The Ealing Jazz Club didn’t promise much from the outside. Situated opposite Ealing Broadway tube station, wedged between a jeweller’s and a tea shop, a tight set of steps led down into a faceless cellar. “It had a capacity of about a hundred people, maybe a few more,” recalls frequent visitor Dick Taylor. “There was a cloakroom, then a narrow room with the bar at one side. It was only a small club. But you’d walk through the door and it would sound like Chicago in there. The atmosphere was incredible.”
On March 17, 1962, the club began to operate as Britain’s first regular rhythm’n’blues venue. Led by guitarist Alexis Korner and harmonica player Cyril Davies, Blues Incorporated took over on Saturday nights, providing a nexus for the growing number of R&B bands that sprouting up around London and the suburbs.
But the Ealing Club wasn’t just about the music. It was a place where crucial connections were made, a gathering of kindred souls. “We all saw ourselves as crusaders for the blues,” says Paul Jones. “We were all more or less the same age. To find all these other like-minded people down there was very significant.”
One of these figures was 20-year-old Charlie Watts, then drummer with Blues Incorporated. “Charlie came from a jazz background and was just a brilliant drummer,” says Taylor. “You had to be seriously good to get into Alexis’s band. Everybody was aware of that. Not only that, but Charlie was also always such a cool character and smart dresser, from the early days.”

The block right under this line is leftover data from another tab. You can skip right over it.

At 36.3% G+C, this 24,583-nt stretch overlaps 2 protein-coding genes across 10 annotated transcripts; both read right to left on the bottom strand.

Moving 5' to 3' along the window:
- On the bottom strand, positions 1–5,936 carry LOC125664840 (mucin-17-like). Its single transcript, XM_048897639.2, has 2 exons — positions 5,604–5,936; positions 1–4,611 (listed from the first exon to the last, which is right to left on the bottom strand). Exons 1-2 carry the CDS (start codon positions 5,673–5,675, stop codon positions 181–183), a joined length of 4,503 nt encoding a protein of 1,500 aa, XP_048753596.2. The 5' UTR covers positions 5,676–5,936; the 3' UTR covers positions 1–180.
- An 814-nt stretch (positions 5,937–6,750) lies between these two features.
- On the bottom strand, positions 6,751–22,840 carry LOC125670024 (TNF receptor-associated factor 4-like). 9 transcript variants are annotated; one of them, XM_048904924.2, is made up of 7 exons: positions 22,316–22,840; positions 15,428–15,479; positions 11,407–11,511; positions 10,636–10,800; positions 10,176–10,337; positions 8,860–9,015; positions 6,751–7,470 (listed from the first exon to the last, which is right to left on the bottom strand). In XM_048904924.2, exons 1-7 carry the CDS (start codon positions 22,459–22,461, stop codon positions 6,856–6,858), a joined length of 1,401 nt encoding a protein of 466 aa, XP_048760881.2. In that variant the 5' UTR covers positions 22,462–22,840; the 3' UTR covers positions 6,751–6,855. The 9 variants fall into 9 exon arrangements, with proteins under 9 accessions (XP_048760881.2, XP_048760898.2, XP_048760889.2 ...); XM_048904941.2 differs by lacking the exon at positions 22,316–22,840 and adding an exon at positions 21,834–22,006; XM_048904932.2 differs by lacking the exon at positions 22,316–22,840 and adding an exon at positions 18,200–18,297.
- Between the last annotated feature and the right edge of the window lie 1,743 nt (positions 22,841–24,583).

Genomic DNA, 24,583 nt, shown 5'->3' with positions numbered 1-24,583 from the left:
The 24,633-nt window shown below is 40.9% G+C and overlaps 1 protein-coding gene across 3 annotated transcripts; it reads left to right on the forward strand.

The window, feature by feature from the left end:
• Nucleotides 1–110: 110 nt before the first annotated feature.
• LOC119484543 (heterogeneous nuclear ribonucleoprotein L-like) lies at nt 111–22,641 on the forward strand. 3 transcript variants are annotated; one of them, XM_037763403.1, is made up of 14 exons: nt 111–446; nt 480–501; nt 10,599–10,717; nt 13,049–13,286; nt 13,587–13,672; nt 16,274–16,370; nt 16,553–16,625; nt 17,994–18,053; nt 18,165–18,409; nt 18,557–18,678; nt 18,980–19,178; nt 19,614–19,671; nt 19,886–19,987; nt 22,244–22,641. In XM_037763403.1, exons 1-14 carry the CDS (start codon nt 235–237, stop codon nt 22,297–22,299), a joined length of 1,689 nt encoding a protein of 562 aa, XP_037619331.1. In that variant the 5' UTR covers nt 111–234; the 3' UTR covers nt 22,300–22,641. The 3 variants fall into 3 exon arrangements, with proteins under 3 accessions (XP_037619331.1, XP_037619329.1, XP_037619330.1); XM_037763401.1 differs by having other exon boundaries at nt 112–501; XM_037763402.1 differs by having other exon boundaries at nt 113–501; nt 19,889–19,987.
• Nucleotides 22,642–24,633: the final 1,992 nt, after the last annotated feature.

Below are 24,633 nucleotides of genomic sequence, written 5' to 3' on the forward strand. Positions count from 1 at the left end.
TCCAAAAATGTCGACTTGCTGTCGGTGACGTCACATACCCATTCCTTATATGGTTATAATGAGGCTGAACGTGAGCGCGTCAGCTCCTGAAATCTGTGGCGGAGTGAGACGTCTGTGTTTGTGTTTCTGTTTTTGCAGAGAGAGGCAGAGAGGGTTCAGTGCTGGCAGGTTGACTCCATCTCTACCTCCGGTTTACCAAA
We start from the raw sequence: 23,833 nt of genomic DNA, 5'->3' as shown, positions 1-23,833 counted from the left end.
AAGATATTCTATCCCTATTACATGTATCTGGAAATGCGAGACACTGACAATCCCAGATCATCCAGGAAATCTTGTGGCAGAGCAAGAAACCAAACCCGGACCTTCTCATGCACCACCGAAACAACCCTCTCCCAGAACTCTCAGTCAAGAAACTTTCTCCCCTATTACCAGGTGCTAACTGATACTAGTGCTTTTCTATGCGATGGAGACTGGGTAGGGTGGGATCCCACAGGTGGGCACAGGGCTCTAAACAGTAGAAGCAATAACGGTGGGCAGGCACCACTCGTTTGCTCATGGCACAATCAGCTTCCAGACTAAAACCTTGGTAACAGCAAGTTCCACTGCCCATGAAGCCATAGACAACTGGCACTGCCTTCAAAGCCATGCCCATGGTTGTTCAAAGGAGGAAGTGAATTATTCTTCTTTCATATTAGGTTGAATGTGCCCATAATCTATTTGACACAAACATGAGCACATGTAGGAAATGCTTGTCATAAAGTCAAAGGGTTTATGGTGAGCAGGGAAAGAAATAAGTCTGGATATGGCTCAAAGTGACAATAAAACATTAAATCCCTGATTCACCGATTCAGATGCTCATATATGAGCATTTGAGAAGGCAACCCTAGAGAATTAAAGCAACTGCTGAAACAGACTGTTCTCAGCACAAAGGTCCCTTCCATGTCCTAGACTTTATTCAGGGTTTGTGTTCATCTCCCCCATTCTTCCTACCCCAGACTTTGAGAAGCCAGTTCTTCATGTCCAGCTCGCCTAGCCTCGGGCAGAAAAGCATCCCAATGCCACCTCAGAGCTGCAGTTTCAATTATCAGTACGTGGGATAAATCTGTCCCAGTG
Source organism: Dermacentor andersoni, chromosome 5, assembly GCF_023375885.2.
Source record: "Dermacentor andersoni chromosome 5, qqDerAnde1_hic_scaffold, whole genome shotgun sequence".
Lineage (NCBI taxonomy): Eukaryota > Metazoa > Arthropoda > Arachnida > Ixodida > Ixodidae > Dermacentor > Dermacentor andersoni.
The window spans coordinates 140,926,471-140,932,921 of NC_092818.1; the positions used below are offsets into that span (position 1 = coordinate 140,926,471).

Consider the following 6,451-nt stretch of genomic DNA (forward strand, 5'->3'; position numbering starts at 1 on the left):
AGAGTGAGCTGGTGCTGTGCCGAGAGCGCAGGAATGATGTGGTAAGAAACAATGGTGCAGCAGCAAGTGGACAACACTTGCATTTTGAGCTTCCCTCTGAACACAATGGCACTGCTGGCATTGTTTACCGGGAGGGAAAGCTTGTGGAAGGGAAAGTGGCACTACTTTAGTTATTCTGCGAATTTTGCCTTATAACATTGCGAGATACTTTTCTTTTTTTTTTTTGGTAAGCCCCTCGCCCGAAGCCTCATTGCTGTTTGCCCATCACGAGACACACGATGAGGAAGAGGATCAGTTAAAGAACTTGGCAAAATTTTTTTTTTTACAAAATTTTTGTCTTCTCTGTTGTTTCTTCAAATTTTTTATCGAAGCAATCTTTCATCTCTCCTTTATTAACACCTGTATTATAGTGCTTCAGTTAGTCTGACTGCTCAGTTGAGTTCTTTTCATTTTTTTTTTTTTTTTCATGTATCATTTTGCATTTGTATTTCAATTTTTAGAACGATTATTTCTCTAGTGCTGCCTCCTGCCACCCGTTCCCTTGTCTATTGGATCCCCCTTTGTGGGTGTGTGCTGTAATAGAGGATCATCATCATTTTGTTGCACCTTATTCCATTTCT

A nod and a handshake in a smoky room. Such was the ease with which friendships were made, alliances formed. In the space of a few weeks, Watts was introduced to Brian Jones, then Mick Jagger and Keith Richards. By the summer of 1962, all three had guested with Blues Incorporated, sharing the stage for the first time with their future bandmate.
“You never knew who was going to be part of Alexis’s band next,” says Taylor. “He wasn’t a particularly amazing musician, but he was so into his blues. He was more like a curator. That’s one of the key things about the club in those days. It was an offshoot of the jazz scene, because you had people like Dick Heckstall-Smith and Graham Bond. On stage at various times there would’ve been Charlie and Mick Avory and Jack Bruce. I remember arriving early one evening and meeting Ginger Baker.”